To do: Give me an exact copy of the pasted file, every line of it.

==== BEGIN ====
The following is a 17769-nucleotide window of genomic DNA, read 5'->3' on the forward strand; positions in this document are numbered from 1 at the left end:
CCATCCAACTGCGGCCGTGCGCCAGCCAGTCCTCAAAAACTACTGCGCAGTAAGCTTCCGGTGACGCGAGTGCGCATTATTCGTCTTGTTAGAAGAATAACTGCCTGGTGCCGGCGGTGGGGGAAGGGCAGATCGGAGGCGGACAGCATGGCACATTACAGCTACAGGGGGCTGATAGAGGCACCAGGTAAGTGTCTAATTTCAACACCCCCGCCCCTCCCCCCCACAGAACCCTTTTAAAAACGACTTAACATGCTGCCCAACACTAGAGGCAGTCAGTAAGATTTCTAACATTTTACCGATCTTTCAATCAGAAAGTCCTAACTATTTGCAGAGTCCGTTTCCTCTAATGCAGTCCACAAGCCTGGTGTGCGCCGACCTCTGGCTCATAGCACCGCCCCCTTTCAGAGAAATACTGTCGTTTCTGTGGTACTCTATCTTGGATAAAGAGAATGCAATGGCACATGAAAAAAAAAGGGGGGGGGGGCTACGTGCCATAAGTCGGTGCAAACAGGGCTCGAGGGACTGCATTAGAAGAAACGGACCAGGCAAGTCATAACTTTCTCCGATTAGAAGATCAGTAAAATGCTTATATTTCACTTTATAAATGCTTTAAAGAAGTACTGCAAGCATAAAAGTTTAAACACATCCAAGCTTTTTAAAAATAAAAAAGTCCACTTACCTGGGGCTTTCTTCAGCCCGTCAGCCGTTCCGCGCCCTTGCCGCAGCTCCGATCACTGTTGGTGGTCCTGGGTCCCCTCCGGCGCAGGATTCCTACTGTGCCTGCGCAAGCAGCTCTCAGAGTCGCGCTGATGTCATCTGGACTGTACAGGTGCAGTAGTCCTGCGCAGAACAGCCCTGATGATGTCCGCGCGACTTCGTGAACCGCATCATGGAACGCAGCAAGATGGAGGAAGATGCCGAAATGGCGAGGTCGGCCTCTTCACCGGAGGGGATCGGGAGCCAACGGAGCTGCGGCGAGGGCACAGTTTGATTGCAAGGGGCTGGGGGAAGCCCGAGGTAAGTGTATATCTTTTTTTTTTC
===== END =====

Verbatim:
The following is a 17769-nucleotide window of genomic DNA, read 5'->3' on the forward strand; positions in this document are numbered from 1 at the left end:
CCATCCAACTGCGGCCGTGCGCCAGCCAGTCCTCAAAAACTACTGCGCAGTAAGCTTCCGGTGACGCGAGTGCGCATTATTCGTCTTGTTAGAAGAATAACTGCCTGGTGCCGGCGGTGGGGGAAGGGCAGATCGGAGGCGGACAGCATGGCACATTACAGCTACAGGGGGCTGATAGAGGCACCAGGTAAGTGTCTAATTTCAACACCCCCGCCCCTCCCCCCCACAGAACCCTTTTAAAAACGACTTAACATGCTGCCCAACACTAGAGGCAGTCAGTAAGATTTCTAACATTTTACCGATCTTTCAATCAGAAAGTCCTAACTATTTGCAGAGTCCGTTTCCTCTAATGCAGTCCACAAGCCTGGTGTGCGCCGACCTCTGGCTCATAGCACCGCCCCCTTTCAGAGAAATACTGTCGTTTCTGTGGTACTCTATCTTGGATAAAGAGAATGCAATGGCACATGAAAAAAAAAGGGGGGGGGGGCTACGTGCCATAAGTCGGTGCAAACAGGGCTCGAGGGACTGCATTAGAAGAAACGGACCAGGCAAGTCATAACTTTCTCCGATTAGAAGATCAGTAAAATGCTTATATTTCACTTTATAAATGCTTTAAAGAAGTACTGCAAGCATAAAAGTTTAAACACATCCAAGCTTTTTAAAAATAAAAAAGTCCACTTACCTGGGGCTTTCTTCAGCCCGTCAGCCGTTCCGCGCCCTTGCCGCAGCTCCGATCACTGTTGGTGGTCCTGGGTCCCCTCCGGCGCAGGATTCCTACTGTGCCTGCGCAAGCAGCTCTCAGAGTCGCGCTGATGTCATCTGGACTGTACAGGTGCAGTAGTCCTGCGCAGAACAGCCCTGATGATGTCCGCGCGACTTCGTGAACCGCATCATGGAACGCAGCAAGATGGAGGAAGATGCCGAAATGGCGAGGTCGGCCTCTTCACCGGAGGGGATCGGGAGCCAACGGAGCTGCGGCGAGGGCACAGTTTGATTGCAAGGGGCTGGGGGAAGCCCGAGGTAAGTGTATATCTTTTTTTTTTC